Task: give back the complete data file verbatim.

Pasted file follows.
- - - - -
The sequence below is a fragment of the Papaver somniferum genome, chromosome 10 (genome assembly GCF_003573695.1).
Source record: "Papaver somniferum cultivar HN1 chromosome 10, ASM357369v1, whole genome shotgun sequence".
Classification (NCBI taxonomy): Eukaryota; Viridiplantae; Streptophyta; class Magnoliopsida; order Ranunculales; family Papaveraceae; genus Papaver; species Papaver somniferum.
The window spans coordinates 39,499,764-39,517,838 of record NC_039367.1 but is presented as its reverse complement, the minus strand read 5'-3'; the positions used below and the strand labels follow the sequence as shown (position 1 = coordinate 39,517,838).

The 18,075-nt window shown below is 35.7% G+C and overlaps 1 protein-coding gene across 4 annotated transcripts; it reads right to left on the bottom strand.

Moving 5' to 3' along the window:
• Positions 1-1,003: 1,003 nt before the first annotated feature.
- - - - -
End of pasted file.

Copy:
The sequence below is a fragment of the Papaver somniferum genome, chromosome 10 (genome assembly GCF_003573695.1).
Source record: "Papaver somniferum cultivar HN1 chromosome 10, ASM357369v1, whole genome shotgun sequence".
Classification (NCBI taxonomy): Eukaryota; Viridiplantae; Streptophyta; class Magnoliopsida; order Ranunculales; family Papaveraceae; genus Papaver; species Papaver somniferum.
The window spans coordinates 39,499,764-39,517,838 of record NC_039367.1 but is presented as its reverse complement, the minus strand read 5'-3'; the positions used below and the strand labels follow the sequence as shown (position 1 = coordinate 39,517,838).

The 18,075-nt window shown below is 35.7% G+C and overlaps 1 protein-coding gene across 4 annotated transcripts; it reads right to left on the bottom strand.

Moving 5' to 3' along the window:
• Positions 1-1,003: 1,003 nt before the first annotated feature.